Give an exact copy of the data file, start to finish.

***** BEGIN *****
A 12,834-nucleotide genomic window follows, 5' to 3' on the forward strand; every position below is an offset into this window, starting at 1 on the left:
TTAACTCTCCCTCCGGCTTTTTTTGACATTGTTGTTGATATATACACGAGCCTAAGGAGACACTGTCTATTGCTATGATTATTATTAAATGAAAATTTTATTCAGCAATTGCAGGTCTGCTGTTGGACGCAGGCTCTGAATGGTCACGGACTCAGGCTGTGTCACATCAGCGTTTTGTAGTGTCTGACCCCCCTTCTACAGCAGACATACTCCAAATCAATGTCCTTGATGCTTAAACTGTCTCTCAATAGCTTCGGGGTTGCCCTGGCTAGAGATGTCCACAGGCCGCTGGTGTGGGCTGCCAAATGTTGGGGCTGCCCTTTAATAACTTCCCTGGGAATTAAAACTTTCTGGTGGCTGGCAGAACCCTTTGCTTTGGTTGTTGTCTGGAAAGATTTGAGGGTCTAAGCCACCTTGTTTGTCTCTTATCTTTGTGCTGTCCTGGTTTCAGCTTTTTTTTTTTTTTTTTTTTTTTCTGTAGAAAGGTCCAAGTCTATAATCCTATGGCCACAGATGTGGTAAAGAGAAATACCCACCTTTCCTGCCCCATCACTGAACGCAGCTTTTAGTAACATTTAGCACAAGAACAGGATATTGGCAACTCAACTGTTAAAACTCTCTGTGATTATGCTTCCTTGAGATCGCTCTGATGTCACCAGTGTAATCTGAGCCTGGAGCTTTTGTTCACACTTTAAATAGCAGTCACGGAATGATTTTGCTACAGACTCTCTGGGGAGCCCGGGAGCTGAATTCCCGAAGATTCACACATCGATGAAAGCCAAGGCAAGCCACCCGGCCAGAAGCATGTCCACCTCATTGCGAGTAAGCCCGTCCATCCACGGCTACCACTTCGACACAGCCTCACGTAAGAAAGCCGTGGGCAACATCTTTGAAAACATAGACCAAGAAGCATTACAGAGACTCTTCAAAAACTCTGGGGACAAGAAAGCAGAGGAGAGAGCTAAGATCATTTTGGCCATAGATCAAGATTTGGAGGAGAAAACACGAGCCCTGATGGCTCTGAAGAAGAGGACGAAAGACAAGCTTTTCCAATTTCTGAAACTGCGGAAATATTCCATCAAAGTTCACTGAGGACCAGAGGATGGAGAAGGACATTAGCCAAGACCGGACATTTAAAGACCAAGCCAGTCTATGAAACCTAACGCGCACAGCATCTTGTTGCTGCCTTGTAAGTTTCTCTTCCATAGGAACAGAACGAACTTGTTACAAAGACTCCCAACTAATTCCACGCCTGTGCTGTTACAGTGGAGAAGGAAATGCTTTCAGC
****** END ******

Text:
A 12,834-nucleotide genomic window follows, 5' to 3' on the forward strand; every position below is an offset into this window, starting at 1 on the left:
TTAACTCTCCCTCCGGCTTTTTTTGACATTGTTGTTGATATATACACGAGCCTAAGGAGACACTGTCTATTGCTATGATTATTATTAAATGAAAATTTTATTCAGCAATTGCAGGTCTGCTGTTGGACGCAGGCTCTGAATGGTCACGGACTCAGGCTGTGTCACATCAGCGTTTTGTAGTGTCTGACCCCCCTTCTACAGCAGACATACTCCAAATCAATGTCCTTGATGCTTAAACTGTCTCTCAATAGCTTCGGGGTTGCCCTGGCTAGAGATGTCCACAGGCCGCTGGTGTGGGCTGCCAAATGTTGGGGCTGCCCTTTAATAACTTCCCTGGGAATTAAAACTTTCTGGTGGCTGGCAGAACCCTTTGCTTTGGTTGTTGTCTGGAAAGATTTGAGGGTCTAAGCCACCTTGTTTGTCTCTTATCTTTGTGCTGTCCTGGTTTCAGCTTTTTTTTTTTTTTTTTTTTTTTCTGTAGAAAGGTCCAAGTCTATAATCCTATGGCCACAGATGTGGTAAAGAGAAATACCCACCTTTCCTGCCCCATCACTGAACGCAGCTTTTAGTAACATTTAGCACAAGAACAGGATATTGGCAACTCAACTGTTAAAACTCTCTGTGATTATGCTTCCTTGAGATCGCTCTGATGTCACCAGTGTAATCTGAGCCTGGAGCTTTTGTTCACACTTTAAATAGCAGTCACGGAATGATTTTGCTACAGACTCTCTGGGGAGCCCGGGAGCTGAATTCCCGAAGATTCACACATCGATGAAAGCCAAGGCAAGCCACCCGGCCAGAAGCATGTCCACCTCATTGCGAGTAAGCCCGTCCATCCACGGCTACCACTTCGACACAGCCTCACGTAAGAAAGCCGTGGGCAACATCTTTGAAAACATAGACCAAGAAGCATTACAGAGACTCTTCAAAAACTCTGGGGACAAGAAAGCAGAGGAGAGAGCTAAGATCATTTTGGCCATAGATCAAGATTTGGAGGAGAAAACACGAGCCCTGATGGCTCTGAAGAAGAGGACGAAAGACAAGCTTTTCCAATTTCTGAAACTGCGGAAATATTCCATCAAAGTTCACTGAGGACCAGAGGATGGAGAAGGACATTAGCCAAGACCGGACATTTAAAGACCAAGCCAGTCTATGAAACCTAACGCGCACAGCATCTTGTTGCTGCCTTGTAAGTTTCTCTTCCATAGGAACAGAACGAACTTGTTACAAAGACTCCCAACTAATTCCACGCCTGTGCTGTTACAGTGGAGAAGGAAATGCTTTCAGC